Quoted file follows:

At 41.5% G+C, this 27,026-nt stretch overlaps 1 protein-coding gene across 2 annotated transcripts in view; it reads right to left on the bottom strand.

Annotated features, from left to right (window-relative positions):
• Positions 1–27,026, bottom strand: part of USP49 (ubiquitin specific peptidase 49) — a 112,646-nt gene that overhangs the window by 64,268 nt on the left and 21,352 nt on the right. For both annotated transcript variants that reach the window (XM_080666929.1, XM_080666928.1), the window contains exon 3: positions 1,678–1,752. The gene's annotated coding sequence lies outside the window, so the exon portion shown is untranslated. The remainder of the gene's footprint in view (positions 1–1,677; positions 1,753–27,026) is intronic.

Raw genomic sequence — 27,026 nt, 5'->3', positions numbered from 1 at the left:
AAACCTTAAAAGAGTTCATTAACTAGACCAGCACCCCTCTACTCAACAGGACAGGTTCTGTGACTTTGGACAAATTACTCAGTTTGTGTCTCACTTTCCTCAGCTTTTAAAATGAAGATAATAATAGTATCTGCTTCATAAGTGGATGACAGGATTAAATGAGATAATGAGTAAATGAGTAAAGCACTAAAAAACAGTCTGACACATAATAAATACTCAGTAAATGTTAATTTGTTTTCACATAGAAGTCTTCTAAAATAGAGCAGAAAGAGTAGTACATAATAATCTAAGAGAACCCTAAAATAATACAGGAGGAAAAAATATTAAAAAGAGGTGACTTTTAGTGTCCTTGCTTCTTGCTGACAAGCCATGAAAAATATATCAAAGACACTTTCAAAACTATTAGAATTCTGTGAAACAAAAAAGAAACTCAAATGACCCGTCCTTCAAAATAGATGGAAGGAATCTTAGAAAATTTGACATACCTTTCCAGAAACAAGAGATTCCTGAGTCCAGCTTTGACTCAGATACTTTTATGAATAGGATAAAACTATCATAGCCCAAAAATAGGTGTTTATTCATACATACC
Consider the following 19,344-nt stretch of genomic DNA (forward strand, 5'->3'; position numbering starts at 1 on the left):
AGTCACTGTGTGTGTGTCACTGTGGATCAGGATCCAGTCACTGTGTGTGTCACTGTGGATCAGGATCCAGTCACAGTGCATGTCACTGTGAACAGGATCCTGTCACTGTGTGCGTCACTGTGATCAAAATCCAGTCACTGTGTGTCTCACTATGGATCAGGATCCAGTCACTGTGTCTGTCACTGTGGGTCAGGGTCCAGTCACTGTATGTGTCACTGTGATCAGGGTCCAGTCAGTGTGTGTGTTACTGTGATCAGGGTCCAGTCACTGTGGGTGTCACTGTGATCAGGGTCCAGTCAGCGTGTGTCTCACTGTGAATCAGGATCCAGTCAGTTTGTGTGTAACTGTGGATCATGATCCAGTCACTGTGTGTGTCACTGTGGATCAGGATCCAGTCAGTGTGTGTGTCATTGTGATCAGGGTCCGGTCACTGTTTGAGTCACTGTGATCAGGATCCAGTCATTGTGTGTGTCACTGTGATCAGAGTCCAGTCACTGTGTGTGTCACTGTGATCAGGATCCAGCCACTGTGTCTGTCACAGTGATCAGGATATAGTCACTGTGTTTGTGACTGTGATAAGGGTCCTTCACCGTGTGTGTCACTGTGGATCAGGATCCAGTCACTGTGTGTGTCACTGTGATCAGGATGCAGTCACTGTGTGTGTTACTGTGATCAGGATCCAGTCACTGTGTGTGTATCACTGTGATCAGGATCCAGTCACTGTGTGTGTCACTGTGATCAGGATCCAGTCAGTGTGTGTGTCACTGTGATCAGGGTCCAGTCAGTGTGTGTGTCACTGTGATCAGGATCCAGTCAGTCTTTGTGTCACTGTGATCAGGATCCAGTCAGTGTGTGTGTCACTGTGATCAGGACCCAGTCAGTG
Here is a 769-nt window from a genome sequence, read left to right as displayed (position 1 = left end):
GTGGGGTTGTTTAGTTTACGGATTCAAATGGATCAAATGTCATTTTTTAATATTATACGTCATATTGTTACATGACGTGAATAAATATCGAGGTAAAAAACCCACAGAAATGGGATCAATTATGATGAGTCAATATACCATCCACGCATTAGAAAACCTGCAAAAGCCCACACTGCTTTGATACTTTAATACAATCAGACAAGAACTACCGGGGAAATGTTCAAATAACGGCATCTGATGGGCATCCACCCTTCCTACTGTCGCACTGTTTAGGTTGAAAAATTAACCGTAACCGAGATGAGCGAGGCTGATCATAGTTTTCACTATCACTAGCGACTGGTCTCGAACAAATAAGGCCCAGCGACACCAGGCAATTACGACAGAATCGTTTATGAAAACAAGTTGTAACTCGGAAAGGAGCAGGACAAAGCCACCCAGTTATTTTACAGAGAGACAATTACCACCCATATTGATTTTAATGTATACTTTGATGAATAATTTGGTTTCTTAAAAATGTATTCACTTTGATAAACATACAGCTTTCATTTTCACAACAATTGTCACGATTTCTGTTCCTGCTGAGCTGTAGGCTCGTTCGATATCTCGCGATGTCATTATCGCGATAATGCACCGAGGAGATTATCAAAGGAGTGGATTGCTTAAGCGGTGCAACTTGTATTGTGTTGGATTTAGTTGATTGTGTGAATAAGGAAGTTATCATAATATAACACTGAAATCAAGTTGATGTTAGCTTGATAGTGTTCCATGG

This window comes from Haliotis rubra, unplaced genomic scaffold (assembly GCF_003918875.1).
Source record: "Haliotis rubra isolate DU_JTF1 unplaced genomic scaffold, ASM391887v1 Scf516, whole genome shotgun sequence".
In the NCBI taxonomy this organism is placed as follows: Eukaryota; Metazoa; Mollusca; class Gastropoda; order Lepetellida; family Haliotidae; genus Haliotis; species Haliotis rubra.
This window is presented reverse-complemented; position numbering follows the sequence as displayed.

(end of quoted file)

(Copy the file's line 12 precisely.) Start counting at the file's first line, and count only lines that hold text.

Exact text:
In the NCBI taxonomy this organism is placed as follows: Eukaryota; Metazoa; Mollusca; class Gastropoda; order Lepetellida; family Haliotidae; genus Haliotis; species Haliotis rubra.